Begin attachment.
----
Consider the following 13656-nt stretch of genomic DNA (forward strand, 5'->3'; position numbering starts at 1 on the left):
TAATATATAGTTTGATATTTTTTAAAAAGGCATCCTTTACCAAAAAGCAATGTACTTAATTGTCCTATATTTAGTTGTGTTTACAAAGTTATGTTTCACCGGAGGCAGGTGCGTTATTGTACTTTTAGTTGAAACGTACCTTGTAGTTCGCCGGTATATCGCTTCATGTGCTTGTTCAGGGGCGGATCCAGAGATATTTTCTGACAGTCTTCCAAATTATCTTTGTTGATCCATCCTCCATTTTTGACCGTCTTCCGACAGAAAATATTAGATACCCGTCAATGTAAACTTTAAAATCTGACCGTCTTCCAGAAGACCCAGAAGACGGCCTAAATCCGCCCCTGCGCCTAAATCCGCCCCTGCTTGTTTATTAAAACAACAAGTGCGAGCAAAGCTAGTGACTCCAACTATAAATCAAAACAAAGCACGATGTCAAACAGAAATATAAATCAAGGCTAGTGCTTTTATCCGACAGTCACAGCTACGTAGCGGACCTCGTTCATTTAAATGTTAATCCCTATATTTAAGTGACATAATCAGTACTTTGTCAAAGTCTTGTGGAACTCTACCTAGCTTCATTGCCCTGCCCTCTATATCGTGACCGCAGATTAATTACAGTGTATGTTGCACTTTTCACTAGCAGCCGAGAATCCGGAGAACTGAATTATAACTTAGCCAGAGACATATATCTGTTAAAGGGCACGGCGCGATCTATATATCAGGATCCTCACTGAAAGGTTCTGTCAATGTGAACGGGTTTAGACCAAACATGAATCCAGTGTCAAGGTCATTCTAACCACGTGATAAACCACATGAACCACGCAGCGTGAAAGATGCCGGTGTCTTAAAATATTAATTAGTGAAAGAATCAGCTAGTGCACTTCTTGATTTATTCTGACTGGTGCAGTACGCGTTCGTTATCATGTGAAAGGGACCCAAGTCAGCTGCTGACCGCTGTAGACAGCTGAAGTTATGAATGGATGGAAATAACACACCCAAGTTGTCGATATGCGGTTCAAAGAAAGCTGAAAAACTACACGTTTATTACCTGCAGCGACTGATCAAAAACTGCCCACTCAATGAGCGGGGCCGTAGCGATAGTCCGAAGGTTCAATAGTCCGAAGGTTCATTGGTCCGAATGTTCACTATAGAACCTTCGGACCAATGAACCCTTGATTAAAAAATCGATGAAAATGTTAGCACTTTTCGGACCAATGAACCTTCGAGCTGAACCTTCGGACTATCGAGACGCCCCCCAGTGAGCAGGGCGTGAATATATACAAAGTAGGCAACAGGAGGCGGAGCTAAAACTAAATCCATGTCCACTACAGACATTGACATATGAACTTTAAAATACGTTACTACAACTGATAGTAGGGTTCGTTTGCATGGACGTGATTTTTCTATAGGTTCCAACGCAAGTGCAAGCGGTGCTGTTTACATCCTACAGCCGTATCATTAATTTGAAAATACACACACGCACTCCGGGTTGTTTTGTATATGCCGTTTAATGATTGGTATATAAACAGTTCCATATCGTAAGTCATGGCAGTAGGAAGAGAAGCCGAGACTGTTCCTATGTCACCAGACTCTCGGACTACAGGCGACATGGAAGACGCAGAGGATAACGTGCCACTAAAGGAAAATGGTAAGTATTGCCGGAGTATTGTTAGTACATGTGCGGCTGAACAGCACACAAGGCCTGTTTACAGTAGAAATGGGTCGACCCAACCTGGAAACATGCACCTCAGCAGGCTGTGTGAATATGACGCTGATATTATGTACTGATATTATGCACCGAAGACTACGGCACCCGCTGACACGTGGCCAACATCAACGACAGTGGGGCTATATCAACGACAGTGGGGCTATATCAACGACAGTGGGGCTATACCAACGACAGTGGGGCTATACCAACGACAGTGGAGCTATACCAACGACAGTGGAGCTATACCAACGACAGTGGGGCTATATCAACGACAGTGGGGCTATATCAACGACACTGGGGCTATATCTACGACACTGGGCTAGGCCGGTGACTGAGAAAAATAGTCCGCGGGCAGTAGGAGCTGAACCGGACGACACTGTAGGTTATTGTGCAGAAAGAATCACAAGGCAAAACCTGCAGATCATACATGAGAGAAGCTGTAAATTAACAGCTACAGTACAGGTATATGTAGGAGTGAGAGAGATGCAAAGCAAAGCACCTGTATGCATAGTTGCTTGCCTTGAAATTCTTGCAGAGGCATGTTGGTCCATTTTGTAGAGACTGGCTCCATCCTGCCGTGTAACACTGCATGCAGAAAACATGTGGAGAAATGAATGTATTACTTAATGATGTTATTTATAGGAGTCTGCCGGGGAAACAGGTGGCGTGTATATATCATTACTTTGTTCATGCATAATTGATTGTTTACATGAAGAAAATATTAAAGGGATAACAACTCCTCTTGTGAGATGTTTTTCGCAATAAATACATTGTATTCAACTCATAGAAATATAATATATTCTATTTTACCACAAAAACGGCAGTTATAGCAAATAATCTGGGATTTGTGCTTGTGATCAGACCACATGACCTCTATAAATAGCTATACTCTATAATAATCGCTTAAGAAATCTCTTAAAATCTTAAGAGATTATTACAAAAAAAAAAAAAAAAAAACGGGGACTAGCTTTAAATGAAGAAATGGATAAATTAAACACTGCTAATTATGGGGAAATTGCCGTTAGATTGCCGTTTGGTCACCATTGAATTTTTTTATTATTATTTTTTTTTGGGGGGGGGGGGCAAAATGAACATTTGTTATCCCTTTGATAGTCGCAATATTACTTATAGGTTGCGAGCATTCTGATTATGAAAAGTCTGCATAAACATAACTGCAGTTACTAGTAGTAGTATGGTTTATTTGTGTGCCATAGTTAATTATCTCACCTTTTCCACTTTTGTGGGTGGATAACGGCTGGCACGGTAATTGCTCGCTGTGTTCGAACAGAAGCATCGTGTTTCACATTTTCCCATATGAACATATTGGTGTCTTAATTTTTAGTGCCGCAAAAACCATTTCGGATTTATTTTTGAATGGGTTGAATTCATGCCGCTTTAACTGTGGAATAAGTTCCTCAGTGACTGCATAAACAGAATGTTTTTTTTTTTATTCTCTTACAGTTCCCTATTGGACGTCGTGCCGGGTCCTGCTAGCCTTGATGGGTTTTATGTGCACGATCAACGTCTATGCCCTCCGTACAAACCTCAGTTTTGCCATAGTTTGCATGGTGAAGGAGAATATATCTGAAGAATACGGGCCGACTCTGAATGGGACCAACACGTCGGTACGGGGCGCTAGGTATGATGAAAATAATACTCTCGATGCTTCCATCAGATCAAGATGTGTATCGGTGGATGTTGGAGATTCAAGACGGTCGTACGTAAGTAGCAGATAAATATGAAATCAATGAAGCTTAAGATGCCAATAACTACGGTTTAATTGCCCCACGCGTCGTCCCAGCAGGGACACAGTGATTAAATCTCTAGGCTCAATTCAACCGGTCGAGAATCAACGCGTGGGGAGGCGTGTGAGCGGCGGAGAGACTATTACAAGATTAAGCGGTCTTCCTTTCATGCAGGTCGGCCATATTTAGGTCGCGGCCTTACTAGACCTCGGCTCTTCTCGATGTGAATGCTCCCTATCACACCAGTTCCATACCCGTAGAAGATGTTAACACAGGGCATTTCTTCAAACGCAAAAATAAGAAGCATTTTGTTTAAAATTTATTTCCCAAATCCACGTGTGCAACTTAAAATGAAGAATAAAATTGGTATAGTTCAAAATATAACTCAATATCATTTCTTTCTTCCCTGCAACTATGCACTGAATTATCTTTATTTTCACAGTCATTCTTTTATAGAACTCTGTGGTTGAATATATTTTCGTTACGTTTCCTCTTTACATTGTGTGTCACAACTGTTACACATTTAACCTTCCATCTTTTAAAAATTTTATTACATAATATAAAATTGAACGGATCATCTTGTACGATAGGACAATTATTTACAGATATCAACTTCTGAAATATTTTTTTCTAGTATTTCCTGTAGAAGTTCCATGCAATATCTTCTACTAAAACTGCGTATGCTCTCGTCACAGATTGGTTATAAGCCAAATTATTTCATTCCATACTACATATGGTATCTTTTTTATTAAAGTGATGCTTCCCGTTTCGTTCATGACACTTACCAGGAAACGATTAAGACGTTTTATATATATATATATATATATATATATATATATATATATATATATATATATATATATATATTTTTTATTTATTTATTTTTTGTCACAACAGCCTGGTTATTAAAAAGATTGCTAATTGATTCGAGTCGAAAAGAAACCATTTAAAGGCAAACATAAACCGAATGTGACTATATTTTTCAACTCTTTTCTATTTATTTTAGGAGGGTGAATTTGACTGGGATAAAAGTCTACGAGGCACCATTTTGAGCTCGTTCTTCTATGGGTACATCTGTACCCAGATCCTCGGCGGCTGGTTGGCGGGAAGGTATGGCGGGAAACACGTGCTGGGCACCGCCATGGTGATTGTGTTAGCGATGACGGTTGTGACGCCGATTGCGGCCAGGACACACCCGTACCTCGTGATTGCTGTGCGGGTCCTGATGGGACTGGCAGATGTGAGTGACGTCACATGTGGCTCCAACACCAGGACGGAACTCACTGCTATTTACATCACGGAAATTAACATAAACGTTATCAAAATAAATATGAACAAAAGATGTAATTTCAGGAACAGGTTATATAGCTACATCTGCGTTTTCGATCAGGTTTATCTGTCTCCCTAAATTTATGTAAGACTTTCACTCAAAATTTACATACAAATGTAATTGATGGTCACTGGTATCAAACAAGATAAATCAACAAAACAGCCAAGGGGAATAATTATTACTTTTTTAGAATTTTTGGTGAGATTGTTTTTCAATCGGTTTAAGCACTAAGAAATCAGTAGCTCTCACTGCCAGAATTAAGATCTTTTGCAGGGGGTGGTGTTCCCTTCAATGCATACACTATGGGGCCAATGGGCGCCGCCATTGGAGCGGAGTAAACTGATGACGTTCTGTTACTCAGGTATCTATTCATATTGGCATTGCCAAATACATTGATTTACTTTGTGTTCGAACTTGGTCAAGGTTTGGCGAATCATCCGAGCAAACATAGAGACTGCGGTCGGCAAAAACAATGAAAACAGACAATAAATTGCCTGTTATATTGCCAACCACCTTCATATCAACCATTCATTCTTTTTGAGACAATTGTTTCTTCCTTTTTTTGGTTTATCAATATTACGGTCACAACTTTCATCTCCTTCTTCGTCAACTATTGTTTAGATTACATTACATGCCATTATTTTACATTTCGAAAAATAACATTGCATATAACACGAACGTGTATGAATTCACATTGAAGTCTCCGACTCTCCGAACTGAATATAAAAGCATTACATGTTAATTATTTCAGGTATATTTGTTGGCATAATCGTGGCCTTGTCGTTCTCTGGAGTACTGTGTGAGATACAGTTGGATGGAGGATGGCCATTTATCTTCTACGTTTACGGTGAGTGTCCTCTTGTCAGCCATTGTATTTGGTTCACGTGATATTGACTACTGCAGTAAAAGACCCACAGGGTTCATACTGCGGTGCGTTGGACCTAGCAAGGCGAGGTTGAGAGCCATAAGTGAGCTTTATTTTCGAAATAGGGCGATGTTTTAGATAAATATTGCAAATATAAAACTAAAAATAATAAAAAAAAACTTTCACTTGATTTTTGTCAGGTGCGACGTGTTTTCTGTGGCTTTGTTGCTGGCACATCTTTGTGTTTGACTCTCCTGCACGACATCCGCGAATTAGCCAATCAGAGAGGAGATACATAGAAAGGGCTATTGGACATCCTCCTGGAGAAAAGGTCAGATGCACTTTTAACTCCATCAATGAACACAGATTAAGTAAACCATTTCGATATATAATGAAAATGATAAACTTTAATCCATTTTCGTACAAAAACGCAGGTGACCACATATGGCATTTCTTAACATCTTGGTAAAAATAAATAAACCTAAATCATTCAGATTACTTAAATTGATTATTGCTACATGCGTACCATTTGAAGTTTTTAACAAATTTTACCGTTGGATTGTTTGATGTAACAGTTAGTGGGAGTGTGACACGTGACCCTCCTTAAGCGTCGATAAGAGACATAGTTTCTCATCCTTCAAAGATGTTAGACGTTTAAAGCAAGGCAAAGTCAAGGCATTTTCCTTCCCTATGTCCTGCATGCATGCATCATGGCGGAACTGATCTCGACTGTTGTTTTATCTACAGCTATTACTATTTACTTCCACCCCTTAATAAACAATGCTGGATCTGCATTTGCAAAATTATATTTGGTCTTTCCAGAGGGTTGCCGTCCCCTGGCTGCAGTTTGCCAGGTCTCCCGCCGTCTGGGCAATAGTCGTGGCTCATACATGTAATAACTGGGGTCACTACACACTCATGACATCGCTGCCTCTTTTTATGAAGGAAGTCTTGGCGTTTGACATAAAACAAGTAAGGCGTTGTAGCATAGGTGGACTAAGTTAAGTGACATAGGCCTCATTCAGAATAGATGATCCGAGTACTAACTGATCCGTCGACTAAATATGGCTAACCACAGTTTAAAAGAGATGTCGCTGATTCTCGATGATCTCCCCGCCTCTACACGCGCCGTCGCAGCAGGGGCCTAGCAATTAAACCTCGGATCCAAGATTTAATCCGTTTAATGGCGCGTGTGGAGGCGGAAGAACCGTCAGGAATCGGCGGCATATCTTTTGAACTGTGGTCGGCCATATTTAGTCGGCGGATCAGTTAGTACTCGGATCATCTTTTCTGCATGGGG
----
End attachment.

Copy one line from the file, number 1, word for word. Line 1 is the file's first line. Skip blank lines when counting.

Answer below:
Consider the following 13656-nt stretch of genomic DNA (forward strand, 5'->3'; position numbering starts at 1 on the left):